The Origins of Creativity

Edward O. Wilson (Author)
Available

Description

In this profound and lyrical book, one of our most celebrated biologists offers a sweeping examination of the relationship between the humanities and the sciences: what they offer to each other, how they can be united, and where they still fall short. Both endeavours, Edward O. Wilson reveals, have their roots in human creativity--the defining trait of our species.

Reflecting on the deepest origins of language, storytelling, and art, Wilson demonstrates how creativity began not ten thousand years ago, as we have long assumed, but over one hundred thousand years ago in the Paleolithic age. Chronicling this evolution of creativity from primate ancestors to humans, The Origins of Creativity shows how the humanities, spurred on by the invention of language, have played a largely unexamined role in defining our species. And in doing so, Wilson explores what we can learn about human nature from a surprising range of creative endeavors--the instinct to create gardens, the use of metaphors and irony in speech, and the power of music and song.

Our achievements in science and the humanities, Wilson notes, make us uniquely advanced as a species, but also give us the potential to be supremely dangerous, most worryingly in our abuse of the planet. The humanities in particular suffer from a kind of anthropomorphism, encumbered by a belief that we are the only species among millions that seem to matter, yet Wilson optimistically reveals how researchers will have to address this parlous situation by pushing further into the realm of science, especially fields such as evolutionary biology, neuroscience, and anthropology.

With eloquence and humanity, Wilson calls for a transformational "Third Enlightenment," in which the blending of these endeavors will give us a deeper understanding of the human condition and our crucial relationship with the natural world.

Product Details

Price
$16.95  $15.59
Publisher
Liveright Publishing Corporation
Publish Date
November 27, 2018
Pages
240
Dimensions
5.4 X 0.7 X 8.1 inches | 0.45 pounds
Language
English
Type
Paperback
EAN/UPC
9781631494857
BISAC Categories:

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About the Author

Edward O. Wilson is Pellegrino University Professor, Emeritus, at Harvard University. In addition to two Pulitzer Prizes (one of which he shares with Bert Hรถlldobler), Wilson has won many scientific awards, including the National Medal of Science and the Crafoord Prize of the Royal Swedish Academy of Sciences.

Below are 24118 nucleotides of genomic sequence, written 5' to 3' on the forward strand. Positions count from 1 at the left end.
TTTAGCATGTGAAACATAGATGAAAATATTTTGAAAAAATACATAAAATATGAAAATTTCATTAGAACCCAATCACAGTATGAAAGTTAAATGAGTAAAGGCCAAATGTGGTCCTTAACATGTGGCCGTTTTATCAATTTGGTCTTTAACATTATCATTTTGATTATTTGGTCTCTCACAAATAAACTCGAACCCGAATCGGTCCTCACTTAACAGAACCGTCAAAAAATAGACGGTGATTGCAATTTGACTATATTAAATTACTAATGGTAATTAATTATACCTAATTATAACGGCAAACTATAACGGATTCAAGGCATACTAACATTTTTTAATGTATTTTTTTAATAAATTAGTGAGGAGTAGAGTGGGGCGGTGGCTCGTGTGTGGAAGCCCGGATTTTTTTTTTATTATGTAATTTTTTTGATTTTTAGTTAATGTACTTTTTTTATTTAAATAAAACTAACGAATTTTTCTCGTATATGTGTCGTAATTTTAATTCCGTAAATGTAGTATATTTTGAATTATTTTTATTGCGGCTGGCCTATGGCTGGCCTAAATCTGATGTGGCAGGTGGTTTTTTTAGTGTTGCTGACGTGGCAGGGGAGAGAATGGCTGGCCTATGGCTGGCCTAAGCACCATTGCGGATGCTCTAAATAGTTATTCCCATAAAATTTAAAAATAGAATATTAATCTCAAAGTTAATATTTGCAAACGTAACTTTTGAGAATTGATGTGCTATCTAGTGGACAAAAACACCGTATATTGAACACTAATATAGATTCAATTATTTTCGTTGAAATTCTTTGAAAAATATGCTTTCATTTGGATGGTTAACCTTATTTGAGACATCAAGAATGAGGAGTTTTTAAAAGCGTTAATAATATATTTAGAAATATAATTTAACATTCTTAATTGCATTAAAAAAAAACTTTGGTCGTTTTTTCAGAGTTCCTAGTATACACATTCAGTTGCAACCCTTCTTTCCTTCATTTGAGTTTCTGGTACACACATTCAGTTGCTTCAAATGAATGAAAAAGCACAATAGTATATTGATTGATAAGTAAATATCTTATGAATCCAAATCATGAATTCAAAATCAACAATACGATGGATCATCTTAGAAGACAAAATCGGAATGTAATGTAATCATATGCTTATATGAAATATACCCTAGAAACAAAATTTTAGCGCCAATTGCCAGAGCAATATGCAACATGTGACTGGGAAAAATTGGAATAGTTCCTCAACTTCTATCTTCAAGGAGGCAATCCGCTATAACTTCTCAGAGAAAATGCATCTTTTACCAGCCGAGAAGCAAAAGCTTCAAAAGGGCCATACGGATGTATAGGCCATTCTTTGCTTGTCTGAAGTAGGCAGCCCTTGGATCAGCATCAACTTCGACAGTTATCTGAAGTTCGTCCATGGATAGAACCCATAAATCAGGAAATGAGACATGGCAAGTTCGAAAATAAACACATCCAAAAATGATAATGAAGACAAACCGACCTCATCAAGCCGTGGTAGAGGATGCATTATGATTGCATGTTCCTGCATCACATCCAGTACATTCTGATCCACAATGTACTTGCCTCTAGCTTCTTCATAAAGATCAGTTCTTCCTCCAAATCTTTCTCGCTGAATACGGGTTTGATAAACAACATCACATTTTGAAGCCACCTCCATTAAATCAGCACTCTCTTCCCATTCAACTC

Reviews

As always, Wilson tosses off astonishing insights with charming ease (he's a master of the lyrically short sentence). These profoundly humane meditations on nature, creativity, and our primal yearnings will delight his longtime fans and provide newcomers with the perfect introduction to the career and ideas of one of our most distinguished living scientists--whose high school nickname, I was enchanted to learn, was 'Snake Wilson.'--Jim Holt, author of Why Does the World Exist?
From our senior statesman of science comes this fascinating, eloquent, and important reflection on the vital kinship between the humanities and the sciences, the well of creativity fueling them both, and our need as a species to combine their truths to deal with today's demanding problems. It's a message that couldn't be more timely.--Diane Ackerman, author of The Zookeeper's Wife
Professor Wilson has managed to stay interesting and provocative decade after decade, and this latest volume is no exception. It will make you think long and hard and fruitfully!--Bill McKibben, author Radio Free Vermont
With his trademark boundless intellect and elegant writing, Wilson argues that we need both the sciences and the humanities in order to understand the deep origins of what makes us human.--Alan Lightman, physicist, novelist, and professor of the practice of the humanities at MIT
Wilson makes a case for blending an understanding of the sciences into the humanities in his latest work, raising provocative questions in the process.
Luminous. . . . A concise, thoughtful exploration of how human understanding will be enhanced by 'a humanistic science and a scientific humanities.'